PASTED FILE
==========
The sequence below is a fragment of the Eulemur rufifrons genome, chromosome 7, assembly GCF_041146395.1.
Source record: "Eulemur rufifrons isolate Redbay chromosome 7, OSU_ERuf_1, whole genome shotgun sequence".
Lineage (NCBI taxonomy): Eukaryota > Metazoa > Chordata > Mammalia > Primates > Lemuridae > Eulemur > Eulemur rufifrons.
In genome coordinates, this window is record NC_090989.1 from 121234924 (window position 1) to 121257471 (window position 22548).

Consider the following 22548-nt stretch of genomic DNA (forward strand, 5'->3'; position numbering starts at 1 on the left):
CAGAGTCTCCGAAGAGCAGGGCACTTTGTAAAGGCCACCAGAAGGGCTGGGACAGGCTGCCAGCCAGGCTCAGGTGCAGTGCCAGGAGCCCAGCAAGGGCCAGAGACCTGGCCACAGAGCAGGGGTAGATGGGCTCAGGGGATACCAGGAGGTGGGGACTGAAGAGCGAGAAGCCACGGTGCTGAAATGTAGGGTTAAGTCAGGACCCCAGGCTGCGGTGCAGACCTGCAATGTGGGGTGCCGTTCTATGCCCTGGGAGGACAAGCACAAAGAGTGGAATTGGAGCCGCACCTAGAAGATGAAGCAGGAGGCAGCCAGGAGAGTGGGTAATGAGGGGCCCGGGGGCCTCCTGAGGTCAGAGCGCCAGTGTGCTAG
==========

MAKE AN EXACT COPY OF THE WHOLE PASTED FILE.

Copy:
The sequence below is a fragment of the Eulemur rufifrons genome, chromosome 7, assembly GCF_041146395.1.
Source record: "Eulemur rufifrons isolate Redbay chromosome 7, OSU_ERuf_1, whole genome shotgun sequence".
Lineage (NCBI taxonomy): Eukaryota > Metazoa > Chordata > Mammalia > Primates > Lemuridae > Eulemur > Eulemur rufifrons.
In genome coordinates, this window is record NC_090989.1 from 121234924 (window position 1) to 121257471 (window position 22548).

Consider the following 22548-nt stretch of genomic DNA (forward strand, 5'->3'; position numbering starts at 1 on the left):
CAGAGTCTCCGAAGAGCAGGGCACTTTGTAAAGGCCACCAGAAGGGCTGGGACAGGCTGCCAGCCAGGCTCAGGTGCAGTGCCAGGAGCCCAGCAAGGGCCAGAGACCTGGCCACAGAGCAGGGGTAGATGGGCTCAGGGGATACCAGGAGGTGGGGACTGAAGAGCGAGAAGCCACGGTGCTGAAATGTAGGGTTAAGTCAGGACCCCAGGCTGCGGTGCAGACCTGCAATGTGGGGTGCCGTTCTATGCCCTGGGAGGACAAGCACAAAGAGTGGAATTGGAGCCGCACCTAGAAGATGAAGCAGGAGGCAGCCAGGAGAGTGGGTAATGAGGGGCCCGGGGGCCTCCTGAGGTCAGAGCGCCAGTGTGCTAG